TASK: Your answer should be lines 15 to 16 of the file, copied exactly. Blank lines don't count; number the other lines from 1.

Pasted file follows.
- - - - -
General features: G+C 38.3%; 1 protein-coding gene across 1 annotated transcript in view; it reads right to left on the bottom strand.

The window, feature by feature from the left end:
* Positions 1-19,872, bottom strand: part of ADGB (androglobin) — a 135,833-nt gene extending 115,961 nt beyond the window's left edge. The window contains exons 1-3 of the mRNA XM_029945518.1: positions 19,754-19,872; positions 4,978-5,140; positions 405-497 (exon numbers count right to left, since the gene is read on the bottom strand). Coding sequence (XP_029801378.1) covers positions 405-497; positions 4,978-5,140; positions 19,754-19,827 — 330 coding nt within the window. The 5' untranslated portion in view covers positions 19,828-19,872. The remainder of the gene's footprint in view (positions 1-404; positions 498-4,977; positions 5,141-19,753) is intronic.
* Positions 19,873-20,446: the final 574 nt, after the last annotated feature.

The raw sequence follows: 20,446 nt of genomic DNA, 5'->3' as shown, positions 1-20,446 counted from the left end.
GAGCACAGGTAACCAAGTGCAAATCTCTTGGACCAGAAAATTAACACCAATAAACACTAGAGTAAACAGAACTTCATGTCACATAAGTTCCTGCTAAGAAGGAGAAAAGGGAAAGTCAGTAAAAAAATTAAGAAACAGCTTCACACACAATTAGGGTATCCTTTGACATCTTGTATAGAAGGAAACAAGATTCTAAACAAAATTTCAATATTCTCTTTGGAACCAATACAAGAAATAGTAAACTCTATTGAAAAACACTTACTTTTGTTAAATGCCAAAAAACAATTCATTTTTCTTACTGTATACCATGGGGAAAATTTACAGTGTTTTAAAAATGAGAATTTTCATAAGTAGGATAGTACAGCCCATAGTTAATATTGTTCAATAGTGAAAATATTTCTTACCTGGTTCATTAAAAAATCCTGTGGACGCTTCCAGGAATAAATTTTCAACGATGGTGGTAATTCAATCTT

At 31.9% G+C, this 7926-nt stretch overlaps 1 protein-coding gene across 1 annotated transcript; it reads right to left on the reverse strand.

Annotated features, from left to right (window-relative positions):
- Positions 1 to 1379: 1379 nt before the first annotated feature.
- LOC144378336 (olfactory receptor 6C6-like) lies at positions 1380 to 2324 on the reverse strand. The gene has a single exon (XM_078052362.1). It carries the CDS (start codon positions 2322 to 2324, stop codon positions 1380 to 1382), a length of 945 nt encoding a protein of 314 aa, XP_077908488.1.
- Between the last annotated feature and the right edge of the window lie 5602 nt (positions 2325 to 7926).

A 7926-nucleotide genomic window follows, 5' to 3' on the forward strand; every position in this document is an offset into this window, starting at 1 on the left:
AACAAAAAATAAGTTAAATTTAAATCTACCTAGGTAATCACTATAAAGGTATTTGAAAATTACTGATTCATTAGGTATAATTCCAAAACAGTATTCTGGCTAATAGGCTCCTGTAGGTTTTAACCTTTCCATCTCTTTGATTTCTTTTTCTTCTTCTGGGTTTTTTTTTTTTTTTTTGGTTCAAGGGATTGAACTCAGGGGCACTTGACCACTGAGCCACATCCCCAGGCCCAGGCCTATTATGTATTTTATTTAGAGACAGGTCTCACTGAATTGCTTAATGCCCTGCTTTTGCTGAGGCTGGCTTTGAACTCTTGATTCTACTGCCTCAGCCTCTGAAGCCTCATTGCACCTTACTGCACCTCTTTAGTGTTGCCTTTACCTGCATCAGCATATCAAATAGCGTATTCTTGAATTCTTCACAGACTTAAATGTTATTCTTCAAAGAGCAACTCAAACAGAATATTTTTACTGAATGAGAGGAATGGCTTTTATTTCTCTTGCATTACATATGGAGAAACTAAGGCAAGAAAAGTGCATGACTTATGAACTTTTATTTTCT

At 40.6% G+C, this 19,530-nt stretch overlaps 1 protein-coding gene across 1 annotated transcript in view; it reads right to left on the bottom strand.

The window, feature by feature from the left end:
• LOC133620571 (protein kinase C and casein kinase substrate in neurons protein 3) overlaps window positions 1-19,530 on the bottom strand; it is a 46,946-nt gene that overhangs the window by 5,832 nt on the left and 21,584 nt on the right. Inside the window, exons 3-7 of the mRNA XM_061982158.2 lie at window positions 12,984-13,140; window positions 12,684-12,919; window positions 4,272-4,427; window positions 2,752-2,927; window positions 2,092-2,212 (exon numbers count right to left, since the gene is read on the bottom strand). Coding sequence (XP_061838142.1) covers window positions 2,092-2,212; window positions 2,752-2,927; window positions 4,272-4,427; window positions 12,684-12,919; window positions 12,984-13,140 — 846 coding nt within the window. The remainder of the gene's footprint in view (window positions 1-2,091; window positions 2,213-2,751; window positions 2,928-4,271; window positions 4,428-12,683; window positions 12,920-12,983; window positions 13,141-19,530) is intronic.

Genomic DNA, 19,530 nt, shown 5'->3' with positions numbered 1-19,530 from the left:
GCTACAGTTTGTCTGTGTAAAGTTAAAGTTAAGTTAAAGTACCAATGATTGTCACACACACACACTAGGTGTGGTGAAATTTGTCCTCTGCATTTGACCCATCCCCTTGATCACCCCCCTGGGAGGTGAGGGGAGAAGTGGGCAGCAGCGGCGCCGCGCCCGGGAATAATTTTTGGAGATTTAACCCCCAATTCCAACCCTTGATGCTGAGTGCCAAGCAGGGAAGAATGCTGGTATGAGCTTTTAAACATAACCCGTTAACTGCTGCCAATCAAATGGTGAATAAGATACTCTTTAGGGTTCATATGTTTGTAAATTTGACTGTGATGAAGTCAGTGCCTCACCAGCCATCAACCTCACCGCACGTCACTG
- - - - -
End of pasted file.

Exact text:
The window, feature by feature from the left end:
• LOC133620571 (protein kinase C and casein kinase substrate in neurons protein 3) overlaps window positions 1-19,530 on the bottom strand; it is a 46,946-nt gene that overhangs the window by 5,832 nt on the left and 21,584 nt on the right. Inside the window, exons 3-7 of the mRNA XM_061982158.2 lie at window positions 12,984-13,140; window positions 12,684-12,919; window positions 4,272-4,427; window positions 2,752-2,927; window positions 2,092-2,212 (exon numbers count right to left, since the gene is read on the bottom strand). Coding sequence (XP_061838142.1) covers window positions 2,092-2,212; window positions 2,752-2,927; window positions 4,272-4,427; window positions 12,684-12,919; window positions 12,984-13,140 — 846 coding nt within the window. The remainder of the gene's footprint in view (window positions 1-2,091; window positions 2,213-2,751; window positions 2,928-4,271; window positions 4,428-12,683; window positions 12,920-12,983; window positions 13,141-19,530) is intronic.